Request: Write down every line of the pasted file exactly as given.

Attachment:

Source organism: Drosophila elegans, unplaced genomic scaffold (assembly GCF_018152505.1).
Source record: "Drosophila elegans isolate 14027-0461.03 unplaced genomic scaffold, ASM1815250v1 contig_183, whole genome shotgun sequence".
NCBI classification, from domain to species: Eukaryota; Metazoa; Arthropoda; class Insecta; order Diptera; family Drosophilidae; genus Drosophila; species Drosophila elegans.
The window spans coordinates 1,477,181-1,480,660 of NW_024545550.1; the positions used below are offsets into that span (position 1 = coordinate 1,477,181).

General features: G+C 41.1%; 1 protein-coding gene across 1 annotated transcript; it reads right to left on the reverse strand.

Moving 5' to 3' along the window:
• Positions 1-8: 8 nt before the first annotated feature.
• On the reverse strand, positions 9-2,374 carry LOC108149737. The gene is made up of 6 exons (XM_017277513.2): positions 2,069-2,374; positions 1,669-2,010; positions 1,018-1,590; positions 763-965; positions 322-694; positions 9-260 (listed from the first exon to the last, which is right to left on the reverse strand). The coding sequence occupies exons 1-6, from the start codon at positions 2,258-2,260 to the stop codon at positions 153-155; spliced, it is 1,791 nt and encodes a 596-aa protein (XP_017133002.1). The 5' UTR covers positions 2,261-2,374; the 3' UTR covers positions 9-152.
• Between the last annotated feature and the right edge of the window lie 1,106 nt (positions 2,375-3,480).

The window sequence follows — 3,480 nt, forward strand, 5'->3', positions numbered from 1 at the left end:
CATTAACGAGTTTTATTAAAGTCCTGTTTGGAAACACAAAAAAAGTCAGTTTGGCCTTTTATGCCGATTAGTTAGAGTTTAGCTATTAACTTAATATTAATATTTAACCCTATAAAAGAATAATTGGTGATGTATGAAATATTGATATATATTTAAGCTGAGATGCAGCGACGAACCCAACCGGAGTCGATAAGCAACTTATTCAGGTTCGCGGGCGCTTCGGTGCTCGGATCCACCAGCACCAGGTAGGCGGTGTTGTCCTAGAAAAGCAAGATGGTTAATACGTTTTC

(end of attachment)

Source organism: Drosophila elegans, unplaced genomic scaffold (assembly GCF_018152505.1).
Source record: "Drosophila elegans isolate 14027-0461.03 unplaced genomic scaffold, ASM1815250v1 contig_183, whole genome shotgun sequence".
NCBI classification, from domain to species: Eukaryota; Metazoa; Arthropoda; class Insecta; order Diptera; family Drosophilidae; genus Drosophila; species Drosophila elegans.
The window spans coordinates 1,477,181-1,480,660 of NW_024545550.1; the positions used below are offsets into that span (position 1 = coordinate 1,477,181).

General features: G+C 41.1%; 1 protein-coding gene across 1 annotated transcript; it reads right to left on the reverse strand.

Moving 5' to 3' along the window:
• Positions 1-8: 8 nt before the first annotated feature.
• On the reverse strand, positions 9-2,374 carry LOC108149737. The gene is made up of 6 exons (XM_017277513.2): positions 2,069-2,374; positions 1,669-2,010; positions 1,018-1,590; positions 763-965; positions 322-694; positions 9-260 (listed from the first exon to the last, which is right to left on the reverse strand). The coding sequence occupies exons 1-6, from the start codon at positions 2,258-2,260 to the stop codon at positions 153-155; spliced, it is 1,791 nt and encodes a 596-aa protein (XP_017133002.1). The 5' UTR covers positions 2,261-2,374; the 3' UTR covers positions 9-152.
• Between the last annotated feature and the right edge of the window lie 1,106 nt (positions 2,375-3,480).

The window sequence follows — 3,480 nt, forward strand, 5'->3', positions numbered from 1 at the left end:
CATTAACGAGTTTTATTAAAGTCCTGTTTGGAAACACAAAAAAAGTCAGTTTGGCCTTTTATGCCGATTAGTTAGAGTTTAGCTATTAACTTAATATTAATATTTAACCCTATAAAAGAATAATTGGTGATGTATGAAATATTGATATATATTTAAGCTGAGATGCAGCGACGAACCCAACCGGAGTCGATAAGCAACTTATTCAGGTTCGCGGGCGCTTCGGTGCTCGGATCCACCAGCACCAGGTAGGCGGTGTTGTCCTAGAAAAGCAAGATGGTTAATACGTTTTC